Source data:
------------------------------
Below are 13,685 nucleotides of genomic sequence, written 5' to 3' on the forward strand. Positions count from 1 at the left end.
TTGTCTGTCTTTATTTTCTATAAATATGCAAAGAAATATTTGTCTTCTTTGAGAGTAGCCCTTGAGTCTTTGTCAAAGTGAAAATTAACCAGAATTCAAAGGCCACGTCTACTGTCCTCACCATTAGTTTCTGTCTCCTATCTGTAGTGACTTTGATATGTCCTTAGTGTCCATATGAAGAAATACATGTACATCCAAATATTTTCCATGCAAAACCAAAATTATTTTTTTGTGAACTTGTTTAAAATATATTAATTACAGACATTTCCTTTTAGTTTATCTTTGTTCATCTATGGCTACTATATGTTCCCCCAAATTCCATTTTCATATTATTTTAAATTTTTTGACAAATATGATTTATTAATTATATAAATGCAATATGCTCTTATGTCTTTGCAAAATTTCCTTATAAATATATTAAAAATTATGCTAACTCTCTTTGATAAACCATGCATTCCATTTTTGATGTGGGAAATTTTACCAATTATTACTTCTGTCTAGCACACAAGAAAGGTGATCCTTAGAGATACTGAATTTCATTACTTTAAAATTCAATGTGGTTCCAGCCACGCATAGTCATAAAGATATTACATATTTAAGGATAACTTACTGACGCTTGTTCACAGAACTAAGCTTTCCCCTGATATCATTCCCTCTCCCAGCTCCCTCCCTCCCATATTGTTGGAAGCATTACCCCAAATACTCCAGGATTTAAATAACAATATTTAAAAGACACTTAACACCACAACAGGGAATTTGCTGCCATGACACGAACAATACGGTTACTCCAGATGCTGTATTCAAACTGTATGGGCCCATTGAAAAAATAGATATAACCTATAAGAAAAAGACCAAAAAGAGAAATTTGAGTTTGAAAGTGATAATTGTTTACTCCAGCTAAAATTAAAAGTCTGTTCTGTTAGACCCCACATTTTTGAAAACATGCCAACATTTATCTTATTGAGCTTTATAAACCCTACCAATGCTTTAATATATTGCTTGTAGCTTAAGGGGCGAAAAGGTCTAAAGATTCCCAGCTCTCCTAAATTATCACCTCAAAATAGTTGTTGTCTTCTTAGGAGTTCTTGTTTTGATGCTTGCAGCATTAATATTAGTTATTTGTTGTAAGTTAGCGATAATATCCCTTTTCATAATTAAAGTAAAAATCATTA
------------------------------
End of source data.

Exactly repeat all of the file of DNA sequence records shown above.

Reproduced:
Below are 13,685 nucleotides of genomic sequence, written 5' to 3' on the forward strand. Positions count from 1 at the left end.
TTGTCTGTCTTTATTTTCTATAAATATGCAAAGAAATATTTGTCTTCTTTGAGAGTAGCCCTTGAGTCTTTGTCAAAGTGAAAATTAACCAGAATTCAAAGGCCACGTCTACTGTCCTCACCATTAGTTTCTGTCTCCTATCTGTAGTGACTTTGATATGTCCTTAGTGTCCATATGAAGAAATACATGTACATCCAAATATTTTCCATGCAAAACCAAAATTATTTTTTTGTGAACTTGTTTAAAATATATTAATTACAGACATTTCCTTTTAGTTTATCTTTGTTCATCTATGGCTACTATATGTTCCCCCAAATTCCATTTTCATATTATTTTAAATTTTTTGACAAATATGATTTATTAATTATATAAATGCAATATGCTCTTATGTCTTTGCAAAATTTCCTTATAAATATATTAAAAATTATGCTAACTCTCTTTGATAAACCATGCATTCCATTTTTGATGTGGGAAATTTTACCAATTATTACTTCTGTCTAGCACACAAGAAAGGTGATCCTTAGAGATACTGAATTTCATTACTTTAAAATTCAATGTGGTTCCAGCCACGCATAGTCATAAAGATATTACATATTTAAGGATAACTTACTGACGCTTGTTCACAGAACTAAGCTTTCCCCTGATATCATTCCCTCTCCCAGCTCCCTCCCTCCCATATTGTTGGAAGCATTACCCCAAATACTCCAGGATTTAAATAACAATATTTAAAAGACACTTAACACCACAACAGGGAATTTGCTGCCATGACACGAACAATACGGTTACTCCAGATGCTGTATTCAAACTGTATGGGCCCATTGAAAAAATAGATATAACCTATAAGAAAAAGACCAAAAAGAGAAATTTGAGTTTGAAAGTGATAATTGTTTACTCCAGCTAAAATTAAAAGTCTGTTCTGTTAGACCCCACATTTTTGAAAACATGCCAACATTTATCTTATTGAGCTTTATAAACCCTACCAATGCTTTAATATATTGCTTGTAGCTTAAGGGGCGAAAAGGTCTAAAGATTCCCAGCTCTCCTAAATTATCACCTCAAAATAGTTGTTGTCTTCTTAGGAGTTCTTGTTTTGATGCTTGCAGCATTAATATTAGTTATTTGTTGTAAGTTAGCGATAATATCCCTTTTCATAATTAAAGTAAAAATCATTA